LeBron is the youngest player to reach 15,000 career points. How long until he passes Kobe?
LeBron James is a freak of nature. That’s all there is to it. The reigning MVP is basically a shoo-in to secure another one this year, heads the league in PER, plays four (or, arguably, five) positions, is a great leader for a Cavaliers team that he has established as the favorite from the Eastern Conference, dominates any opponent on both sides of the ball, doubles as an international business mogul, and stays completely out of trouble off the court.
Oh, yeah. He leads the league in scoring this year, narrowly edging out the pesky Kevin Durant right now. The bottom line: the guy can put the ball through the hoop. James, at 25 years and 79 days old, became the youngest player in NBA history last night against Chicago to reach the 15,000-point scoring mark, outpacing the previous record holder, Kobe Bryant, by, oh, only two years.
In honor of the historic occasion, I’ll attempt to account for why LeBron is so successful — specifically on the scoring end — in a number of different areas.
LeBron James is the prototype for an NBA body. At 6’8″, he has the height to match up with most power forwards in the NBA, and his natural position is only small forward. Furthermore, at 250 pounds, he adds the weight that allows him to post up any defender another team can throw at him and to finish despite contact in the paint. This ability affords James more open looks than most other players at his position and more effective shots even when getting fouled or hit without a call. Naturally, according to Hoopdata, James leads the league in and-one conversions per game at 1.08 with a large lead over the field. His closest competitor in that category? Chris Bosh at 0.91 per game.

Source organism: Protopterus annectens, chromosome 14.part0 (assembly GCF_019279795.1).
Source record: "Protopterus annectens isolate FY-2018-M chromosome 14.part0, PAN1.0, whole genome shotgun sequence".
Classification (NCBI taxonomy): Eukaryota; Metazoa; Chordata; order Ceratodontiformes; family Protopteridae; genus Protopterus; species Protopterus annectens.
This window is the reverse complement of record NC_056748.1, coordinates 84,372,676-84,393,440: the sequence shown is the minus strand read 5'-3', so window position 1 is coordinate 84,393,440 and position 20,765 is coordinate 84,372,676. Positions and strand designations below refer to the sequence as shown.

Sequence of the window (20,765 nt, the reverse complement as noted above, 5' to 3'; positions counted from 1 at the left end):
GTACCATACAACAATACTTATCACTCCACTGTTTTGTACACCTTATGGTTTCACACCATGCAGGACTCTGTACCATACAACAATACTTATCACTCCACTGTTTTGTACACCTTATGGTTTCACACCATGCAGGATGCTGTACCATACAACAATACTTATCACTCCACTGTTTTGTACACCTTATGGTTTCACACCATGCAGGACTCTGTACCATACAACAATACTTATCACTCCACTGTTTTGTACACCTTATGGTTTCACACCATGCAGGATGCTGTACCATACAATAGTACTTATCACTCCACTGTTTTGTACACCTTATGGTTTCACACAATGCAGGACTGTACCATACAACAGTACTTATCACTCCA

James’s rare athletic talent does not stop at his massive frame, however. His speed for his size is just as amazing. While I can’t seem to find any data about his 4o-yard-dash time or how he compares to other players objectively, from watching his game his gift of quickness is evident. Owing to his exceptional speed, LeBron can beat any one defender off the dribble and requires a double team to slow down, and even that doesn’t stop him. He can run the floor unlike anyone else and thus gets plenty of fast-break layups, dunks, and alley-oops.
While it goes hand in hand with his being in peak physical condition, LeBron rarely misses games. Staying on the court allows him to put up all those points. You can’t score if you don’t play, right?
One of the biggest quibbles with LeBron’s game (albeit a nitpicky one because of his pure domination elsewhere) is his shooting. According to Hoopdata, LeBron shoots 74.5 percent at the rim and 52 percent from within 10 feet. Beyond that, though, his percentages drop dramatically. From between 10 and 15 feet, he shoots only 32 percent, and between 16 and 23 feet he improves to 39 percent. From three-point range, he shoots 34 percent.
At first glance, this may seem to reflect negatively on his shooting ability. However, upon closer evaluation, it’s revealed that only 23 percent of those 10- to 15-foot attempts are assisted and only13 percent of his 16- to 23-foot shots are assisted. What does that mean? LeBron is taking the vast majority of those shots off the dribble, so naturally his percentages are going to be low. Furthermore, James only take 1.2 shots per game from between 10 and 15 feet, so the low efficiency does not have a very profound effect on the completeness of his game. And the 39 percent from long two-point range is respectable, anyway.
Despite LeBron’s sublime talent at the rim, 13.2 of his 19.9 shots per game come away from it. Accordingly, a large portion of his points come from out there. Because he takes so many of those shots, defenders are forced to play close to him, giving him a lane to the rim. So despite the reputation, shooting plays a key role in LeBron’s scoring array.